DGIF to hold second CWD meeting in Culpeper

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RICHMOND, Va. (CBS19 NEWS) -- The Virginia Department of Game and Inland Fisheries says it will hold a second meeting concerning Chronic Wasting Disease in Culpeper.

DGIF says this is due to increased response and support that was seen at a meeting in August.

The second meeting will be held on Oct. 9 from 7 p.m. to 9 p.m. at Eastern View High School in Culpeper.

These meetings stem from a confirmed case of CWD in Culpeper County, which was confirmed in February.

Due to the confirmation of the presence of this disease, DGIF has created a Disease Management Area that includes Culpeper, Madison and Orange counties.

This also comes with several regulatory changes to minimize the spread of the disease, which can appear in deer, elk and moose.

According to a release, deer feeding is now prohibited year-round in all three counties and whole carcasses, and certain parts, cannot be exported from them.

Hunters that successfully take an animal in the Disease Management Area on Nov. 16 will also have to submit their deer for CWD testing.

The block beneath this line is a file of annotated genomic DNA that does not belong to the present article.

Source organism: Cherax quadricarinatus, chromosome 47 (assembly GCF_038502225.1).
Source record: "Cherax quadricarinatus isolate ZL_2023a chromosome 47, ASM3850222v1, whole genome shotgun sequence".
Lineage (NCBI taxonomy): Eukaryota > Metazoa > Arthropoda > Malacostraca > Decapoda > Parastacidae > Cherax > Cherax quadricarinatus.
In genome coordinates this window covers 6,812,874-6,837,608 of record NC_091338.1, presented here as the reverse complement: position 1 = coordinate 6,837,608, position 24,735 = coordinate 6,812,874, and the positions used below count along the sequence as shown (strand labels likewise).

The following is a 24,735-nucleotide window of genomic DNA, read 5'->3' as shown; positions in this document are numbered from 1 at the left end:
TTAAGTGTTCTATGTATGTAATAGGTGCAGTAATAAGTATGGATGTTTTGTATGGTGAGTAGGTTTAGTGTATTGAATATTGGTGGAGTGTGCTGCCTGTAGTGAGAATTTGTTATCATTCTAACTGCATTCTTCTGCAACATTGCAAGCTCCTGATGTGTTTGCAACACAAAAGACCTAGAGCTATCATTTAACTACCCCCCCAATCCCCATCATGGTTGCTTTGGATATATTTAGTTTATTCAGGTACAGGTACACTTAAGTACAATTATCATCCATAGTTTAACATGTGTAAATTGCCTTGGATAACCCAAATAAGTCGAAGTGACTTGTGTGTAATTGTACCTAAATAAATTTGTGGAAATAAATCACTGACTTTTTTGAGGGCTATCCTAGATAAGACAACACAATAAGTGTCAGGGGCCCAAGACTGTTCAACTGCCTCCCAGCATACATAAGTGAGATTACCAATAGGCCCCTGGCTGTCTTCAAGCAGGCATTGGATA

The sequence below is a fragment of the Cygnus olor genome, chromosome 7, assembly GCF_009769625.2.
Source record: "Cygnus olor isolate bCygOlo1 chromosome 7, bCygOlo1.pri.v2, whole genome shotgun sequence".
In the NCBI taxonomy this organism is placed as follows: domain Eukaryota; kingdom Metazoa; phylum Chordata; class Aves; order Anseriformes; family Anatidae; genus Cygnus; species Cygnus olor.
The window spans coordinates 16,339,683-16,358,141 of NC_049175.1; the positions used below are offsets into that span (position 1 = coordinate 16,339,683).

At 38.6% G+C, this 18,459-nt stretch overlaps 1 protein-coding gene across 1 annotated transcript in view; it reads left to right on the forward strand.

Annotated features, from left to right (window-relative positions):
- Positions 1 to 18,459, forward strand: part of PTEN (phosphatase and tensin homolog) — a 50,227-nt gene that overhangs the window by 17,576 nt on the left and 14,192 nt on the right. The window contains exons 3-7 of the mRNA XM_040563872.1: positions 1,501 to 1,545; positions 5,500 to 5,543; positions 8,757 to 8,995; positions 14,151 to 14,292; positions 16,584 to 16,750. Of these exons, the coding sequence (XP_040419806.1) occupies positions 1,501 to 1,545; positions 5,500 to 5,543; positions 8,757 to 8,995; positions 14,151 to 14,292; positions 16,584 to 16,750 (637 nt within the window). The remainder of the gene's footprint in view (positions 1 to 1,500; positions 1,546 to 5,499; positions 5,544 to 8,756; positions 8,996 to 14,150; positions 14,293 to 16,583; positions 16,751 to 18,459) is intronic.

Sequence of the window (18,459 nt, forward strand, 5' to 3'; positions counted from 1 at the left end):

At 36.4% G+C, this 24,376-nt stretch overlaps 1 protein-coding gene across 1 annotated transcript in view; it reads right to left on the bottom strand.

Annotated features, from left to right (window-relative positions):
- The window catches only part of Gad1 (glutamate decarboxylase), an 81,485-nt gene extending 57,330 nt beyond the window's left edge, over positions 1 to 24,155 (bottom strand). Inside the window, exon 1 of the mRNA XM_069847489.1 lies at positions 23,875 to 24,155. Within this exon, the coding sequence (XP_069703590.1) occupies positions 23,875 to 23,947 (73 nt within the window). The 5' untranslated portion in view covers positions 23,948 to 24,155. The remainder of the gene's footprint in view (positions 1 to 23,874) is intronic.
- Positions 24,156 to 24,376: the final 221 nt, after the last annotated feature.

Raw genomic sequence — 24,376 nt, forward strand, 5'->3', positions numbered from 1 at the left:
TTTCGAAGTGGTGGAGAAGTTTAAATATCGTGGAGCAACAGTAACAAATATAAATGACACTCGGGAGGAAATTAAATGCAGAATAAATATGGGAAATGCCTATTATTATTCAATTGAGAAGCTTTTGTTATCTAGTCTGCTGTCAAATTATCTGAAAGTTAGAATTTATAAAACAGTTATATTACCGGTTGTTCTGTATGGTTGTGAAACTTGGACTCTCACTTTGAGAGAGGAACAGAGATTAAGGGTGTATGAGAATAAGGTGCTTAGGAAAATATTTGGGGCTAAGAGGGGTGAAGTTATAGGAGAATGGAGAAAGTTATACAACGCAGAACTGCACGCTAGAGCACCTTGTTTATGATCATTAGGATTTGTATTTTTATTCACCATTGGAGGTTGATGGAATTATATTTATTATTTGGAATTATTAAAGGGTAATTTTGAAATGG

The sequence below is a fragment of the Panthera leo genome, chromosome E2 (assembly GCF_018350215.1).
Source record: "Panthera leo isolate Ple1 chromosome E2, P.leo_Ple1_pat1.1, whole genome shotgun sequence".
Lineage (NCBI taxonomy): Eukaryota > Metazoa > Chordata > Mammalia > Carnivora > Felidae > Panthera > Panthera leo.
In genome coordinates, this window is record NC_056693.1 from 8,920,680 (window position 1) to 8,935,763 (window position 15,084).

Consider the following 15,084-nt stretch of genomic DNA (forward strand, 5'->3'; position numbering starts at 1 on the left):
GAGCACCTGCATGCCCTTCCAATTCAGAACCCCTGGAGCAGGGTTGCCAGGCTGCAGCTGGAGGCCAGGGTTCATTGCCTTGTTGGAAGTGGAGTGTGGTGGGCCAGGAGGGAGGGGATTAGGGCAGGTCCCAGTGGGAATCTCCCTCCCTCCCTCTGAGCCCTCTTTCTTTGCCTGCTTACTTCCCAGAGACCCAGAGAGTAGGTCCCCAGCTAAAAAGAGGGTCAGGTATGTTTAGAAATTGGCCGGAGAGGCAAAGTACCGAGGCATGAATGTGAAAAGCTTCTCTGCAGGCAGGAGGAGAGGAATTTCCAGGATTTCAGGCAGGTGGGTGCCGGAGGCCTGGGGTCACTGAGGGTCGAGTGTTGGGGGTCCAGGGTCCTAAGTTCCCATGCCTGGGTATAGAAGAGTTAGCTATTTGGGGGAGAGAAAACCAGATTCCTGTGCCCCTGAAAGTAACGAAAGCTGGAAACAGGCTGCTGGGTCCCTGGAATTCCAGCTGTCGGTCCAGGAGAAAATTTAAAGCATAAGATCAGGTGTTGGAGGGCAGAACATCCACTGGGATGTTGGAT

Deer taken at any other time of the deer season are not required to submit their deer for testing, but they are encouraged to submit them for voluntary testing.

CWD has been found in 26 states and three Canadian provinces. Since 2009, there have been 68 deer that tested positive in Virginia alone. All of the cases in Virginia have been found in Clarke, Shenandoah, Frederick and Warren counties until the Culpeper case.

The disease is incurable and causes slow, progressive neurologic symptoms in sick animals, including staggering, abnormal posture, lowered head, drooling, confusion and marked weight loss.

The disease is spread through urine, feces and the saliva of an infected animal, though symptoms may not appear for more than 18 months.

There is currently no evidence that CWD can be transmitted to people, livestock or pets, but the Centers for Disease Control and Prevention suggests hunters test all deer harvested in known CWD-positive areas and to not eat any portion of an animal that tests positive for it.

For more information on CWD and hunting regulations, click on the links in the Related Links box.



 
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